In 1968, Congress convened a senate committee on malnutrition that, once it had some success with federal food assistance programs, set its political meat hooks into promulgating American dietary guidelines.[1] Part of this committee’s investigation included interviewing practitioners, such as Dr. Robert C. Atkins, whose ideas on weight management had irked the mainstream professionals of the American Medical Association and caused concern in the halls of Congress.[2] Dr. Atkins defended his low carbohydrate diet to this less than receptive audience. However, his somewhat terse statements did nothing at the time to redeem his reputation or his diet.[3] The committee chose to follow the advice of those advocating a low fat diet, high in carbohydrates, and released its findings in 1977 as Dietary Goals for the United States. This plan called for individuals to increase carbohydrate consumption until carbohydrates constituted 55-60 percent of calories consumed and to decrease fat consumption from 40 percent to 30 percent with no more than a third of that from saturated fats.[4]

Americans enthusiastically embraced the call for more carbohydrates in their diets. American companies began producing all sorts of low fat and nonfat food items.[5] Angel food cake, fat free cheese, and low fat cookies were on everyone’s grocery list. As portion sizes increased, so did their jeans, yet Americans were still hungry.[6] Twenty-five years following the publication of Congress’ dietary goals, there was evidence that incidences of diabetes and heart disease were on the rise. And by 2003 and 2004, one in three Americans would be considered clinically obese, 30 percent would be diagnosed with diabetes, and the number of inpatient medical procedures for heart disease would increase 470 percent.[7] Something had gone very wrong.

This essay will examine the ideas held by proponents of low carbohydrate diets, such as Dr. Atkins, and compare those ideas to the conclusions reached by acclaimed science journalist, Gary Taubes in his recently published book, Good Calories, Bad Calories.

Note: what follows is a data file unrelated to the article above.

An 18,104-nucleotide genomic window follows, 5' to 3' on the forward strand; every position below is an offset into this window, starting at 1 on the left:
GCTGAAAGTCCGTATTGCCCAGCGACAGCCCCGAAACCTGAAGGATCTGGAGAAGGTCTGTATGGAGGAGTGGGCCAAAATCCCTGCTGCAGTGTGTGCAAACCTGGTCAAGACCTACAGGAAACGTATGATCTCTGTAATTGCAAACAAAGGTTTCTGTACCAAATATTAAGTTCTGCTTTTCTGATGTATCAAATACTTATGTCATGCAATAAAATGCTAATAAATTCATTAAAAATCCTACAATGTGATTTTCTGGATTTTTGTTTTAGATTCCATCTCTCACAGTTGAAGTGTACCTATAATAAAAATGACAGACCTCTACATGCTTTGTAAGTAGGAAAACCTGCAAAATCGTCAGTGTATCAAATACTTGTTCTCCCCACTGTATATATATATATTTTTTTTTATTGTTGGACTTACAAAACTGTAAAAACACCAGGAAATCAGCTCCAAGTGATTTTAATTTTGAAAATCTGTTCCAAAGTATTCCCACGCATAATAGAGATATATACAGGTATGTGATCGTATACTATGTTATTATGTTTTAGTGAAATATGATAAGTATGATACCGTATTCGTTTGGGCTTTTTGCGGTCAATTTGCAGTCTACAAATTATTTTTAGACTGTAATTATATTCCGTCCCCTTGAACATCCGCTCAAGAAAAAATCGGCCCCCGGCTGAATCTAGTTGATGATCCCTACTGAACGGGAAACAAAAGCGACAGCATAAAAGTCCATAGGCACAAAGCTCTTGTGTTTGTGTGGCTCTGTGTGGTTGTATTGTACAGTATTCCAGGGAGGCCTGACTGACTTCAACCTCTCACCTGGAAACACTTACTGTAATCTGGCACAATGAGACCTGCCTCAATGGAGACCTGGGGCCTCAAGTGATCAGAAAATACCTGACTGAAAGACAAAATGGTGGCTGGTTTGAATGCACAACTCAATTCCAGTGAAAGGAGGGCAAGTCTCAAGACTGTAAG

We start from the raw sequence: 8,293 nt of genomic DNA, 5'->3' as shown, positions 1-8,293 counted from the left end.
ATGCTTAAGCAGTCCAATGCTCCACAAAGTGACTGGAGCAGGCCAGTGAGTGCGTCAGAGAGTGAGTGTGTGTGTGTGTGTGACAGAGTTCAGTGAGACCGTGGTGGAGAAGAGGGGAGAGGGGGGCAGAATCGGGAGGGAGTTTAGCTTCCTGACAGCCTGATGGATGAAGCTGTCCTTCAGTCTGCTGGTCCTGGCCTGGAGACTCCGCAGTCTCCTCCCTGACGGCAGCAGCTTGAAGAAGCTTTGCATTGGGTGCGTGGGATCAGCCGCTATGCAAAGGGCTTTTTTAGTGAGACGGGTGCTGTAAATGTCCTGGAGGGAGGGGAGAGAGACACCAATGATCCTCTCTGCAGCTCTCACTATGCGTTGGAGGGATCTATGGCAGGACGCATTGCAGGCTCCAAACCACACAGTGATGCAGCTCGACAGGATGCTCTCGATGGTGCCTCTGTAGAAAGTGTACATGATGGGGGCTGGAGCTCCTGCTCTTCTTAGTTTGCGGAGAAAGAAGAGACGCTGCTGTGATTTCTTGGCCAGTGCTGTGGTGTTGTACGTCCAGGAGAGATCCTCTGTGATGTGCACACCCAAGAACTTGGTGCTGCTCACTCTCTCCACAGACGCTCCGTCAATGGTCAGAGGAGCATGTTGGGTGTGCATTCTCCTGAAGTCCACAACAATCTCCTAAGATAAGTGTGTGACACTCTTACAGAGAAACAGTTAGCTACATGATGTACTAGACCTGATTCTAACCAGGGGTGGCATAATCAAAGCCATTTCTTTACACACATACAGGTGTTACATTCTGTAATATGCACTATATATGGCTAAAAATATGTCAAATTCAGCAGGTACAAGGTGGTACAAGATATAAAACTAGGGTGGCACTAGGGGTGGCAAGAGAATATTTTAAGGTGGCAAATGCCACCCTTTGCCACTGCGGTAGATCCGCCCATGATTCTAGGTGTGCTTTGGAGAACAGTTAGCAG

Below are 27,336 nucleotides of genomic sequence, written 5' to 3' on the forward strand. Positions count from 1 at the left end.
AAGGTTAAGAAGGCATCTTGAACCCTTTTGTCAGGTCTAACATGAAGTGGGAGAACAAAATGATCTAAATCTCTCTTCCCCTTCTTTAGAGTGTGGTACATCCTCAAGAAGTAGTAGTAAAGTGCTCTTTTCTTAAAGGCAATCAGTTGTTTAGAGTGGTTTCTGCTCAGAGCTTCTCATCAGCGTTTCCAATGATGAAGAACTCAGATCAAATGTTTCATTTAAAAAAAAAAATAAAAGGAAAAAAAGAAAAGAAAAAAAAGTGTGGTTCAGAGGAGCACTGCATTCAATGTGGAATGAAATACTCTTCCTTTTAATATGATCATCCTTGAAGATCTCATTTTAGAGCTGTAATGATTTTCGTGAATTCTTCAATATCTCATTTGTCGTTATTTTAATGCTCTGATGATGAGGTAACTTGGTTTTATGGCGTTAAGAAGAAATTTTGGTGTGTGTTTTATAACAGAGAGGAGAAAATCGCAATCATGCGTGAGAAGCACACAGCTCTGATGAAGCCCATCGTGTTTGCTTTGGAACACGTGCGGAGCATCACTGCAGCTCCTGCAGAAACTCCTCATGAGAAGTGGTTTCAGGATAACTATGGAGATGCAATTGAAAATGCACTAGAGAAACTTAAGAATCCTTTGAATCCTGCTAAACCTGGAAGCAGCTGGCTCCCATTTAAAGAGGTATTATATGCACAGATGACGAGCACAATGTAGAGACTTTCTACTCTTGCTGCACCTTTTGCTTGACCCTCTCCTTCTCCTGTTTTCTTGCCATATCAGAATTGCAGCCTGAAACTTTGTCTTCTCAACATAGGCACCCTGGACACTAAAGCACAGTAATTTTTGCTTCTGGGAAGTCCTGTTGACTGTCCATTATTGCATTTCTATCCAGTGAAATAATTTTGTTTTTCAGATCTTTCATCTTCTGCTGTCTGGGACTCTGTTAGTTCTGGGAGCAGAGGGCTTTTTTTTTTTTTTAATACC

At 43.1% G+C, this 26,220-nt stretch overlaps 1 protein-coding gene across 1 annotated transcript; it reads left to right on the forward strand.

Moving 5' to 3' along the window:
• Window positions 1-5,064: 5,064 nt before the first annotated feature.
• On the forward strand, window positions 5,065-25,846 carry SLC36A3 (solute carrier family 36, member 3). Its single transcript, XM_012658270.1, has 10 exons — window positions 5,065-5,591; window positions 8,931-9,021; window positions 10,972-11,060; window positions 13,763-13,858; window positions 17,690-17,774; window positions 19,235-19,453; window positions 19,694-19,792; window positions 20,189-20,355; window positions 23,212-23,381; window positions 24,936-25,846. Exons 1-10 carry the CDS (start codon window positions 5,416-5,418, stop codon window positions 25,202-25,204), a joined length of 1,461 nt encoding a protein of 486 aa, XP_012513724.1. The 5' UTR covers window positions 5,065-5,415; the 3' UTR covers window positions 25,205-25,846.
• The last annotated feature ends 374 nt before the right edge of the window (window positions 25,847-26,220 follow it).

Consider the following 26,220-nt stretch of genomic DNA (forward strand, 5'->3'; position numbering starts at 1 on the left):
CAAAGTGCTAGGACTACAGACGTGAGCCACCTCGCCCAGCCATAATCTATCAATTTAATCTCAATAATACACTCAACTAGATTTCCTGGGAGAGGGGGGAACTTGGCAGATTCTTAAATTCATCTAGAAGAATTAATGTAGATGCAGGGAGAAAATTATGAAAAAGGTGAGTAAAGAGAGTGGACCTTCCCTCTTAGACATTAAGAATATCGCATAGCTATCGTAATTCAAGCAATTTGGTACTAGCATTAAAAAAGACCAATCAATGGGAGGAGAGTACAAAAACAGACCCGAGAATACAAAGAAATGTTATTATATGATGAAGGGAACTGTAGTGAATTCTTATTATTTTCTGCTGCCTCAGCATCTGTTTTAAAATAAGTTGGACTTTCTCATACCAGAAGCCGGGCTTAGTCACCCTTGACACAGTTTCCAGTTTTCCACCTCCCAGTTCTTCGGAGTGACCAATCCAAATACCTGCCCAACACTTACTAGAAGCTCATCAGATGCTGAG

At the close of the millennium, a familiar name shot to the top of the popular diet scene. Dr. Robert C. Atkins published a follow up book to his 1973 edition entitled, Dr. Atkins’ New Diet Revolution. This time, after years on pasta and skim milk, the American public was apparently ready for a fat, juicy steak – which is exactly what his diet offered. As in the original, Adkins’ approach involved strictly limiting the intake of carbohydrates in the first two weeks and, after that, slowly and carefully adding carbohydrates back to the diet until an individual’s critical carbohydrate level was reached. At that point, according to Adkins, the body would stop burning its own fat and again begin producing insulin in order to manage the blood sugar level. Insulin production would signal the body to store fat.[8] Interestingly in this edition (and perhaps bowing to some public pressure), Dr. Atkins came close to softening his view on dietary fat, advising some individuals to be tested for “fat sensitivity because they may “develop a less than favorable cholesterol level on a high fat diet.”[9] For the rest of us without such sensitivity, however, Dr. Adkins spoke even more eloquently than in 1973 about dietary fat; calling it luxurious and claiming that it could even improve our appearance.[10]

Dr. Arthur Agatston is a cardiologist and associate professor at the University of Miami School of Medicine who became disillusioned with the low fat, high carbohydrate diet advocated by the American Heart Association.[11] He agreed with Dr. Atkins’ assessment of the negative impact of carbohydrates but had a major problem with the “liberal intake of saturated fats.”[12] suggested in the Atkins’ diet. Dr. Agatston believes that there is evidence (although, he doesn’t share what that evidence might be) that eating a meal of saturated fats may actually bring about a heart attack.[13] (On the other hand, Dr. Agatston earlier wrote that there was only scant evidence that saturated fats might lead to heart disease.) In 2003, Dr. Agatston published his own low carbohydrate diet, The South Beach Diet that makes a point of limiting saturated fats and categorizing all fats as bad or good. The South Beach diet also separates carbohydrates according to bad and good while limiting the overall amount.